Maasai To Digitally Record Heritage For Prosperity Thanks To UN-Backed Scheme
New York, Aug 5 2009 6:10PM The Maasai people of Laikipia in Kenya have received digital recording equipment, marking a
milestone in a United Nations-backed pilot-project aimed at helping indigenous communities document and preserve their
cultural heritage, the UN intellectual property agency announced today.
The World Intellectual Property Organization (WIPO) handed over a digital camera, sound recording equipment and a laptop
computer to Chief Kisio and other elders of the Maasai community at a formal ceremony attended by some 200 its members
in late July.
The ceremony was a landmark event in the agency’s Creative Heritage Project, which provides indigenous communities with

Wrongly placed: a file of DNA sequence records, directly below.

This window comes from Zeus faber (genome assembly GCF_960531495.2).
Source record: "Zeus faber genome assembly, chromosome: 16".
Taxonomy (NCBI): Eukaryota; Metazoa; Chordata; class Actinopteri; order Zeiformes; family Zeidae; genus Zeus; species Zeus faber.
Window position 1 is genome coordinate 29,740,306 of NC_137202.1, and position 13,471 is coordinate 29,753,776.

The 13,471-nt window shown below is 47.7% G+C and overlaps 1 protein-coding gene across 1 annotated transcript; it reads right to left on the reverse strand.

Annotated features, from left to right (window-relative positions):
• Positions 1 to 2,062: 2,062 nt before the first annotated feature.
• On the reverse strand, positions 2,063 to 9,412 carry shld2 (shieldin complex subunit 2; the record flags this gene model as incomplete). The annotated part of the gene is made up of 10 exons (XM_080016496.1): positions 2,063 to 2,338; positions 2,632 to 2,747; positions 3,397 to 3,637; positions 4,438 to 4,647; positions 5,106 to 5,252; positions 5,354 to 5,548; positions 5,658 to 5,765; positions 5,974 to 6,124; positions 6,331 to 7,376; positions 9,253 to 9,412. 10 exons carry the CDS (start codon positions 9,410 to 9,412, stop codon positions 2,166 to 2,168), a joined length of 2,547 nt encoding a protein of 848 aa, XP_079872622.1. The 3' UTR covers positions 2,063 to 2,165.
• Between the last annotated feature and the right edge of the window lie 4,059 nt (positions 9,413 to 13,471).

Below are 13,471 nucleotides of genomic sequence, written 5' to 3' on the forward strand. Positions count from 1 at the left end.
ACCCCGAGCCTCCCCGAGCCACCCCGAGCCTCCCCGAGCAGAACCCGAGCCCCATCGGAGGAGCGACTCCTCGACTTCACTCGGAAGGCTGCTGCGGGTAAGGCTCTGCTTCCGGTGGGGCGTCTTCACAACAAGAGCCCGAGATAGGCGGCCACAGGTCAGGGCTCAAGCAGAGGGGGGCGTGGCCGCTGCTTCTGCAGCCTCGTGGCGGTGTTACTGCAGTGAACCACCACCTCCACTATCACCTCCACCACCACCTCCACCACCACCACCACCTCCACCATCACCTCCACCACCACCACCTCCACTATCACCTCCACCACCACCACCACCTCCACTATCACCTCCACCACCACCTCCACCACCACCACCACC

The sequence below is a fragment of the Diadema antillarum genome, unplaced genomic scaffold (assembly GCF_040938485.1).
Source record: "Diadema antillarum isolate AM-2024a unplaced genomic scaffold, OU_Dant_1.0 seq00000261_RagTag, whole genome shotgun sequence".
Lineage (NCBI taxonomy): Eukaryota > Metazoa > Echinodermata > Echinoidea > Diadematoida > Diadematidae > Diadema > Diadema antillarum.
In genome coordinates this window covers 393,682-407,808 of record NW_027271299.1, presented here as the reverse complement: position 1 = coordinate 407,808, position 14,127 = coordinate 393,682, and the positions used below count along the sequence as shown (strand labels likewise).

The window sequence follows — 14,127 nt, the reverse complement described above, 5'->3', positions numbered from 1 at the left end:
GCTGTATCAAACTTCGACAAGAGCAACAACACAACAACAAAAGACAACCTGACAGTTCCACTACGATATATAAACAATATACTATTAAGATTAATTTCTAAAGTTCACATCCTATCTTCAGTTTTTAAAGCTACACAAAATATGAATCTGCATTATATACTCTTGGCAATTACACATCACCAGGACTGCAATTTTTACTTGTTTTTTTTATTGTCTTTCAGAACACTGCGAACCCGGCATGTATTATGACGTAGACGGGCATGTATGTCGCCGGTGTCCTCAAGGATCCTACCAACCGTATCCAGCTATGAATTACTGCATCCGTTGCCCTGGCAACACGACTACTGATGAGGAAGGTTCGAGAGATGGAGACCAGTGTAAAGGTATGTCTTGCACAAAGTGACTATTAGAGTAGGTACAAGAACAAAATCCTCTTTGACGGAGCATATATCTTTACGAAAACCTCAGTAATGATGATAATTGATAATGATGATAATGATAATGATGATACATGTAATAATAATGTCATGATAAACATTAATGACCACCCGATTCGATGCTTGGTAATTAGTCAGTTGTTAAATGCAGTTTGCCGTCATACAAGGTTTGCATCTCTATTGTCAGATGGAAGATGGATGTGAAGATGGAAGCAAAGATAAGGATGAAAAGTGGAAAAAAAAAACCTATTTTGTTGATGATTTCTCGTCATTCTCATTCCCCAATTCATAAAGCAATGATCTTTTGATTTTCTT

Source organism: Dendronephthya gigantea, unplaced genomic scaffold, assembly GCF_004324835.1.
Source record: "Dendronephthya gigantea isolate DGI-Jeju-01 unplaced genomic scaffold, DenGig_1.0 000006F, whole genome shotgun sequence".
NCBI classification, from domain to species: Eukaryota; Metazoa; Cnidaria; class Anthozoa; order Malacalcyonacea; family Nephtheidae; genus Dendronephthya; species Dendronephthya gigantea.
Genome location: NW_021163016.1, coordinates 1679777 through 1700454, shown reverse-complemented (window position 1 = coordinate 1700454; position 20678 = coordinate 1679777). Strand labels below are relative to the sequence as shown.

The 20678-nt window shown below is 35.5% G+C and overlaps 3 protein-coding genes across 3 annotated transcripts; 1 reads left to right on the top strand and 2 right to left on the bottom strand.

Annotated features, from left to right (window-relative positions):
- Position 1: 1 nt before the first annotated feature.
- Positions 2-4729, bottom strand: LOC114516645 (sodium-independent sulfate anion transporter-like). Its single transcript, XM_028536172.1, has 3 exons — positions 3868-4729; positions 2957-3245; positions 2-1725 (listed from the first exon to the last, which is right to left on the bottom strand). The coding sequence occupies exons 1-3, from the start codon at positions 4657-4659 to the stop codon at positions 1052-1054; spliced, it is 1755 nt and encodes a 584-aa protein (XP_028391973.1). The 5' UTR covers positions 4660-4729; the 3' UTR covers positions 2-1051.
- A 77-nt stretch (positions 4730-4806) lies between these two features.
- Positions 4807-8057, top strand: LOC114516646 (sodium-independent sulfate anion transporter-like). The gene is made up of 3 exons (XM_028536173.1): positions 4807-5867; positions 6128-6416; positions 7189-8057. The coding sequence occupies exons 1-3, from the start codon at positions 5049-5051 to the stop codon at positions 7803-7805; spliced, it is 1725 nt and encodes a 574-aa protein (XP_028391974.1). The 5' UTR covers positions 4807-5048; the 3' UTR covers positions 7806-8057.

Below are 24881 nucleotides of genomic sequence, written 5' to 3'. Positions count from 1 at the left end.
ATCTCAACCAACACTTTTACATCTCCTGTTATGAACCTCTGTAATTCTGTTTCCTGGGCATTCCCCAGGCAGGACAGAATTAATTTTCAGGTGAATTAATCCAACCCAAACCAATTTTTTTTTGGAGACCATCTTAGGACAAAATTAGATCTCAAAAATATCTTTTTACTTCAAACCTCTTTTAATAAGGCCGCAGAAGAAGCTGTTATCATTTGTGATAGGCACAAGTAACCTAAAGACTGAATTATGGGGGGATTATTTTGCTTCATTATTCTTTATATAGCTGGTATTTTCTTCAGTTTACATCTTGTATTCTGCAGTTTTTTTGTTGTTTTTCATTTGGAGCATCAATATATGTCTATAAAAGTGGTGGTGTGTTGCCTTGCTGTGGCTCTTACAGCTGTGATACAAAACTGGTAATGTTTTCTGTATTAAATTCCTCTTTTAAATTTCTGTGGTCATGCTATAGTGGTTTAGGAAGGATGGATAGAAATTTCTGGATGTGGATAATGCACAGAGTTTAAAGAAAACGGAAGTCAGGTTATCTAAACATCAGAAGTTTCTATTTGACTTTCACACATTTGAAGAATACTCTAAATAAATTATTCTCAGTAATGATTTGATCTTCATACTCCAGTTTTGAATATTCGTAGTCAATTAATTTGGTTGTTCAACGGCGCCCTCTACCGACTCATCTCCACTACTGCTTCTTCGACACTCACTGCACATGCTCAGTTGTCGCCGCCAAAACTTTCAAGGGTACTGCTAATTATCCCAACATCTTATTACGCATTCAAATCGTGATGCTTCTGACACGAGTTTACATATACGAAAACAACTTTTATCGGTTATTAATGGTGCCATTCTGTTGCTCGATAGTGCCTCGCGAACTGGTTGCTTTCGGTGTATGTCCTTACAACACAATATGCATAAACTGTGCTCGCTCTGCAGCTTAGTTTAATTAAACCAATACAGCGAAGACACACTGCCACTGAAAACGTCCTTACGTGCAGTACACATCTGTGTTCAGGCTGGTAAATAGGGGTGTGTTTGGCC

opportunities to digitally preserve expressions of their culture and traditions, as well as training in how to protect
their intellectual property from unwanted exploitation.
Along with stimulating creativity within the community, the programme can also promote local economic and cultural
development by bridging the ‘digital divide,’ WIPO said in a news release.
The training programme, offered by WIPO in partnership with the American Folklife Center and Duke University in the
United States, enables the Maasai to acquire technical skills and provides the equipment necessary to digitize and
document their cultural heritage, in addition to an understanding of how to make informed decisions about managing